List of Figures
Figure 1 Washing Machine FSM diagram 5
Figure 2 CD FSM 7
Figure 3 Original figure for CD FSM 10
List of Tables
A state in the vocabulary of FSM technical terminology is all the stored data at any given point in time for which a process can be accessed (or controlled) by the program (Chaandrupatla and Delegundu, 2011).. In terms of a washing machine a state can be the washing cycle at a low temperature. In a coffee dispenser the state can be the point in a process where change (if appropriate) is returned to the user. An input plus the current state are combined so that the next state can be assigned. The output is dependent on the state and input. A transition is when one state moves into another state (Lecture notes, 2016). The two basic types of FSM are the Mealy Machine and the Moore Machine (Roth, 2014). This paper studies two processes one a simple washing machine and the other a coffee dispenser that sells either espresso or cappuccino. The processes are presented as tables as states, as transitions and as transition states. Finally, each example, the washing machine and coffee dispenser are shown in the form of a FSM.
Finite Systems Machines (FSM) are a type of mathematical model that is made by observing a process, and then extracting out all the steps in the process that represent a state. A washing machine is a process with basically three states: on, off and washing cycle. The FSM was developed in the theory of computation (Roth, 2014). Although it would be hard to find a washing machine to purchase with only three states, but they are the basic states that designers start with before adding other functions. The design of complex processes like for a washing machine with many functions added is done by laying out the process as an FSM. The idea is to breakdown a process into its most basic components; the most basic components can be identified by if they can be controlled or not (Sontag, 1998). A basic component is defined as power button on an appliance that can be controlled by pushing it (to turn the power on) or not pushing it (to leave the power off) (Sontag, 1998). Problem solving with FSM is an exercise in matching patters (Sontag, 1998). FSMs are the models that are used for computers and other appliance-controllers (in the examples below) that use sequential logic circuits (Sontag, 1998).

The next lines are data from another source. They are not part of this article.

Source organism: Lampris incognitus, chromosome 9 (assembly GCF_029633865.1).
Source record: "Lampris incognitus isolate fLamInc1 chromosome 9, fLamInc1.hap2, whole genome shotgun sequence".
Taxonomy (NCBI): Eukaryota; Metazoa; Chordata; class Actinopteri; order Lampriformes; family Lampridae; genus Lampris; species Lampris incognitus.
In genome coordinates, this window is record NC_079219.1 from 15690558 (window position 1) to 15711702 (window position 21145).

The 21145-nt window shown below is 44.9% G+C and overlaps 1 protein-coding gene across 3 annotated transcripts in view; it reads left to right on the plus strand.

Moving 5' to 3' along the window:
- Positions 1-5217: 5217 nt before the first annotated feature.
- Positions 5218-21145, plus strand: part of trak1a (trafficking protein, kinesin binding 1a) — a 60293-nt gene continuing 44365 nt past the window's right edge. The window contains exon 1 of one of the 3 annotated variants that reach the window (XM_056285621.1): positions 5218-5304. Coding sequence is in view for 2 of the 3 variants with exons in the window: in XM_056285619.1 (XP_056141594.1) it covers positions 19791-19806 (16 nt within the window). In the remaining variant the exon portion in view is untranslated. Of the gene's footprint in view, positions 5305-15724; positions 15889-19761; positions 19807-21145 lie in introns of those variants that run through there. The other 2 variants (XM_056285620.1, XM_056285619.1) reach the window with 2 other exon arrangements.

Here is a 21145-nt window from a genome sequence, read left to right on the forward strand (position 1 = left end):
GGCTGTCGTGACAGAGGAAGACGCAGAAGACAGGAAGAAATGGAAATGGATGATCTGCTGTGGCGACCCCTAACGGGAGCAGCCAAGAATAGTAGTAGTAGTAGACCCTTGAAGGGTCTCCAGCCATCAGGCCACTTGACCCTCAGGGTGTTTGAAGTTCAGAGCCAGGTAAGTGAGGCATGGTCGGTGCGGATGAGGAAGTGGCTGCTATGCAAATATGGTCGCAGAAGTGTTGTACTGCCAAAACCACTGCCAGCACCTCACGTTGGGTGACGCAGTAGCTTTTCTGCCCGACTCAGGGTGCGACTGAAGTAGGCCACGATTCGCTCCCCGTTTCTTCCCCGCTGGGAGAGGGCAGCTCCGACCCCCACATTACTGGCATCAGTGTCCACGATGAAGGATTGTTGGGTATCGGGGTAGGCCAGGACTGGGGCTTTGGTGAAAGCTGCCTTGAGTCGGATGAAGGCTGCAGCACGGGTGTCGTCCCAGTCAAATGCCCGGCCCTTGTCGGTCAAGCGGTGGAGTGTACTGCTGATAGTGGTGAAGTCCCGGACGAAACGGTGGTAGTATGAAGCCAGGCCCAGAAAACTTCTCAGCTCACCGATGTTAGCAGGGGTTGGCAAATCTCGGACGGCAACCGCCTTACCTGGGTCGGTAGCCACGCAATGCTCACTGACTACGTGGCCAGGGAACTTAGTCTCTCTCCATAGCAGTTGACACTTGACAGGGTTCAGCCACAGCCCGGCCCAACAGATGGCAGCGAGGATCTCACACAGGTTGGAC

On the other hand, real-time systems cannot be modeled (Chaandrupatla and Delegundu, 2011). The numbers of states are limited depending on the size of memory on a computer. Therefore, it is not possible to use FSM for all systems. For many systems, the possibility for modeling with FSM is available, but the behaviors assigned might be very difficult to assign in the terms of FSM states (Chaandrupatla and Delegundu, 2011).. However the advantage of FSM design is that the system development becomes much easier (Chaandrupatla and Delegundu, 2011).
The following examples are a washing machine and a coffee dispenser because the two are two different types of FSMs. The washing machine is a Mealy machine (Roth. 2014). Mealy machines are less expensive than Moore machines and easier to use. The user only needs a few seconds to set the dial and push the button for the washing machine to wash a batch of clothes. On the other hand, the Moore machine is more expensive to build, but they react very quickly; they are faster than the Mealy machines.
Mealy machines have computations that are dependent upon the current state and outputs (Roth, 2014)..This contrasts with a Moore Machine, the coffee dispenser in this case that allows one transition for each state and input (Roth, 2014). The two types of machines are very different when you compare their practical use, but by comparing their FSM some of their similarities become apparent. Both machines need to have user interaction to start the process. The user then makes decisions so that the process continues based on the user’s choices until the end of the process.
On the other hand their differences include that the coffee dispenser’s output logic only depends upon the present state of the process (Roth, 2014).. In the washing machine example outputs are dependent on the present state and on the present inputs (Roth, 2014).). The outputs change asynchronously with the enabling clock edge for the Mealy machine, but outputs change synchronously for a Moore Machine with the clock edge that is the because the outputs change when the state changes (Roth, 2014). The counter is a Moore machine, but the counter is not a Mealy machine (Roth, 20014). The Mealy machine demonstrates the same number of states or less states than a Moore machine (Roth, 2014).
Working with FSM helps to better understand how computer language can be written with only the two symbols 0 and 1, because the processes or systems described are broken down into the smallest components (Chaandrupatla and Delegundu, 2011). The development of computers and the variety of computer software coupled with new innovations make it important to understand FSM. Recent innovations rely on finite systems models and theories at the atomic and nanoscale levels allow the production of new materials that are able to expand with heat or shrink from cold without becoming damaged (Jena, Khanna and Rao, 1992)